Figure 1 Winterization at Easton Town Center

As we approach the conclusion of our irrigation winterization operations of 2023, it’s crucial to emphasize the potential consequences of inadequately winterized irrigation system. When an irrigation system isn’t winterized properly, it sets the stage for a host of problems that can wreak havoc on the system’s functionality and longevity. Let’s delve into the possible repercussions of neglecting this vital process and underscore the importance of entrusting winterization to an expert team.

Improper winterization can lead to a domino effect of issues that compromise the integrity of your irrigation system. From frozen pipes and damaged valves to malfunctioning pumps, the repercussions can be both costly and time-consuming to rectify. Without proper shutdown procedures, water left in the system can freeze, expanding and causing pipes to burst. Valves may seize up, rendering them inoperable when the system is brought back online in the spring. Pumps, especially those with sensitive components like the VFD Transducer, are susceptible to damage from freezing temperatures.

Water meter crack

Figure 3 Water meter cracked due to improper winterization

Given the complexity of these potential problems, it becomes evident a winterized irrigation system is not a task to be taken lightly. It requires a meticulous approach and the expertise of a seasoned team to ensure each component is safeguarded against the harsh winter conditions. Trusting the winterization process to professionals, like our team at EMI, is an investment in the longevity and reliability of your irrigation system. Our experienced technicians understand the intricacies of the process and take the necessary steps to mitigate risks, providing you with peace of mind throughout the winter months. Don’t underestimate the impact of proper winterization — it’s the key to avoiding a cascade of issues that could disrupt your system’s performance and incur unnecessary expenses.

Here’s a simple guide for our valued customers to double-check a few key items before it’s too late.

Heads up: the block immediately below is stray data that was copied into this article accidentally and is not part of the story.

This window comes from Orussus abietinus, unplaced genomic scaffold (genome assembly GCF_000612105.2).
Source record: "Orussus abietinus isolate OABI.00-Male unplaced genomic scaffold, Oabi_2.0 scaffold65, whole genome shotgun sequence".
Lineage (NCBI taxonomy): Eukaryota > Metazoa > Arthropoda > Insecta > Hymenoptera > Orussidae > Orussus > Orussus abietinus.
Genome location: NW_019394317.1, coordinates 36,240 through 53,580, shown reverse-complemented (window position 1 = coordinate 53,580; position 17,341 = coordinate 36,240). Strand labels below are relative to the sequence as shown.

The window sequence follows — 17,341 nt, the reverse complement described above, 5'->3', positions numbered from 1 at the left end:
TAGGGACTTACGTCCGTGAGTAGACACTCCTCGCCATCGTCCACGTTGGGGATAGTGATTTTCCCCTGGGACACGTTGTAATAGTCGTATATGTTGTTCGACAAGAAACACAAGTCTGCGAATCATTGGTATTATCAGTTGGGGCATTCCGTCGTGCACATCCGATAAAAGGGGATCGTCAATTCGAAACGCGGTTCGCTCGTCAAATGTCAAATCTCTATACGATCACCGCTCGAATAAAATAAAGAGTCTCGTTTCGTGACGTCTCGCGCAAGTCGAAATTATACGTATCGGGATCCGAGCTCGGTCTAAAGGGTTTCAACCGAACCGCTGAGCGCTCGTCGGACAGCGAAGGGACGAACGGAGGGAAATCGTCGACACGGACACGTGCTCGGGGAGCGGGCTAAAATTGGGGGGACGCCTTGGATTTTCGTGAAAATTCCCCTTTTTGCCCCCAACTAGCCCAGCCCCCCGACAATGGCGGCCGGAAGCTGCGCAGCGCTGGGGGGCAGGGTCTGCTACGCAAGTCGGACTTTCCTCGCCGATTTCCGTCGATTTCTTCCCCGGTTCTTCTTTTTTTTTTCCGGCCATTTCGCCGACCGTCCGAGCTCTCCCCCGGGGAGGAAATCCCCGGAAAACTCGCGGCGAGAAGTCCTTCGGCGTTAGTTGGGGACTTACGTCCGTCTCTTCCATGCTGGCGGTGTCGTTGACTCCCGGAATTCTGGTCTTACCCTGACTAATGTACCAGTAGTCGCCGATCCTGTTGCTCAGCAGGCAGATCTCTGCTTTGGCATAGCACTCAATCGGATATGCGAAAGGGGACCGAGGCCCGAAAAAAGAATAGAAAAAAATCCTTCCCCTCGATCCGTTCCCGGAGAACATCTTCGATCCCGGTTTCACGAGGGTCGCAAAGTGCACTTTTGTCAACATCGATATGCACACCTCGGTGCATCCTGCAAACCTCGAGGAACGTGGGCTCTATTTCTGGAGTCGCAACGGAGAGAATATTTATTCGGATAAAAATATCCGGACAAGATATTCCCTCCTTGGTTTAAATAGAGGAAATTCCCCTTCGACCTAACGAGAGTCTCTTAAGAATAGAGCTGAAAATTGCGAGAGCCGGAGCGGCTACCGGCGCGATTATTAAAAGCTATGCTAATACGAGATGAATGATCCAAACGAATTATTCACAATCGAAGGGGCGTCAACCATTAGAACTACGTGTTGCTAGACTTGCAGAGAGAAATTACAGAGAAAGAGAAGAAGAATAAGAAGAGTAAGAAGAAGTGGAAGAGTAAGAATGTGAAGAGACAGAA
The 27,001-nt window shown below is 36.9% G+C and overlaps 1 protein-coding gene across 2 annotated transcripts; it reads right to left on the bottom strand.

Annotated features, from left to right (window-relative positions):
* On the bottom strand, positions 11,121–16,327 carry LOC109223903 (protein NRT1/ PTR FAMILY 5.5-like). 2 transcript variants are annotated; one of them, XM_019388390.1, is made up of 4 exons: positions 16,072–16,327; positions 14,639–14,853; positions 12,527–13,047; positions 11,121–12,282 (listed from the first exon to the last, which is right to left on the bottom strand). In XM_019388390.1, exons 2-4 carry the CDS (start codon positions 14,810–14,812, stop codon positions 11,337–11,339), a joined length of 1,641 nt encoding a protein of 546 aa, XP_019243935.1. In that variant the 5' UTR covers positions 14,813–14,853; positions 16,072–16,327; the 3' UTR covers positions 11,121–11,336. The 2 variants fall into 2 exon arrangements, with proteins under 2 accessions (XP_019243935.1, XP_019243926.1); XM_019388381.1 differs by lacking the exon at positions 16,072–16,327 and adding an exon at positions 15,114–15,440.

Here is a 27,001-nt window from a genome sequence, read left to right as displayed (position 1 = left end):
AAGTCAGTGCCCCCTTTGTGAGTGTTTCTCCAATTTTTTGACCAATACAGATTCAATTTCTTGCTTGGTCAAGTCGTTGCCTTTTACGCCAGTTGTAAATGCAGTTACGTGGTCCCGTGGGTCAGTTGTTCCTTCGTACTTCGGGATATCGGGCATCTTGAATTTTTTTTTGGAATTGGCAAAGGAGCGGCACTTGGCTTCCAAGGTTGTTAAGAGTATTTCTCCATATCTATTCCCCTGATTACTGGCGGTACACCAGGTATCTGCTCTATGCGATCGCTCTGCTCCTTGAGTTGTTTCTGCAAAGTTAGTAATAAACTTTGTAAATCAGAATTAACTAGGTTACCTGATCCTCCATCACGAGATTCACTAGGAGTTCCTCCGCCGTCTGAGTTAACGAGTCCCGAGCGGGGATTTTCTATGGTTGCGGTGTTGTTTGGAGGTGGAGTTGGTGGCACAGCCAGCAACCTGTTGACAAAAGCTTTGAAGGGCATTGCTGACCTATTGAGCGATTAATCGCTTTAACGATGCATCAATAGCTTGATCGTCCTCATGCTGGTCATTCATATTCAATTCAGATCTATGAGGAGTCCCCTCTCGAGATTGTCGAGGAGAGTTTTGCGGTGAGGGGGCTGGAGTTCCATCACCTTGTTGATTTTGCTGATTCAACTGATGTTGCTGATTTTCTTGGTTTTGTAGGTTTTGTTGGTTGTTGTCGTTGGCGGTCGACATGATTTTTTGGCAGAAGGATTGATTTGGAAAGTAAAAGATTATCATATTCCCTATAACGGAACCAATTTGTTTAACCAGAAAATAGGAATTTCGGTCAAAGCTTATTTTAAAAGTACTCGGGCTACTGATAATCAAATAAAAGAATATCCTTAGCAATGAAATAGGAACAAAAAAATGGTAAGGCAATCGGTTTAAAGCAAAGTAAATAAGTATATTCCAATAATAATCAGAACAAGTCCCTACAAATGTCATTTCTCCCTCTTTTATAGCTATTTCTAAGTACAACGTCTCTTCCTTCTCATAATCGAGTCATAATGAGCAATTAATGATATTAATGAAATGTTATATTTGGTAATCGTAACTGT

1. water shutoff valve

    Figure 4Water Shut-Off Valve

    Water Shut-Off: The First Line of Defense

  1. Exterior Backflow:
    Ensure the water is shut off at the main valve inside the building or at the curb stop key below the frost line.
  2. Pump Station:
    • Remove and store the VFD Transducer in a warm location to prevent freezing.
    • Pull the pump start relay wire from the controller to avoid accidental pump activation.
  1. VFD Transducer

    Figure 5 VFD Transducer

    Backflow Considerations: The Critical Positions

    • Ball Valve Positions:
      • For both indoor and outdoor backflows, consider the position of ball valves.
      • The main shut-off valve should be in a warm location to prevent freezing.
      • If left fully closed, water can be trapped inside the ball; if fully open, water can be trapped between the ball and the body of the backflow.
      • This precaution protects the system in case of a heater failure or accidental valve opening.
  1. backflow valves

    Figure 6 Backflow valves turned at a 45% angle to aid in draining and preventing freezing.


    Figure7 The nut on the bottom of the pump should be pulled to allow water to be drained from the pump housing.

    Pump Stations: Draining Safely

    • Drain Ports:
      • Ensure all drain ports are opened and left loose, even if the pump station is in a heated space.
      • This allows water to escape if the pump station is exposed to freezing temperatures.
  1. Winterization Connection: Safety First
    • Quick Coupler Valve:
      • Install a quick coupler valve in the ground on the irrigation mainline for a safe winterization process.
      • The ground acts as a natural insulator, preventing overheating of the compressor air.
      • Offers thrust block protection as soil compacts around fittings.
    • Avoid PVC Fittings:
      • We strongly recommend against winterizing through PVC fittings, as they can weaken and lead to pipe failure.
  2. Broken check valve

    Figure 8 A broken check valve from a backflow that had air blow through the backflow during winterizationt

    Caution with Backflows:

    • Avoid winterizing through backflows, as they can restrict the volume of air introduced into the system.
    • Winterizing through test ports may damage gaskets/seals, leading to leaks and inspection failures in the spring.

In summary, winterizing your irrigation system is a simple yet essential task. By following these guidelines, you can protect your system from potential damage, ensuring a smooth start in the spring. Remember, a little care now goes a long way in preserving the health and efficiency of your irrigation setup. If you have any questions or concerns, feel free to reach out to our team at EMI. Happy winterizing!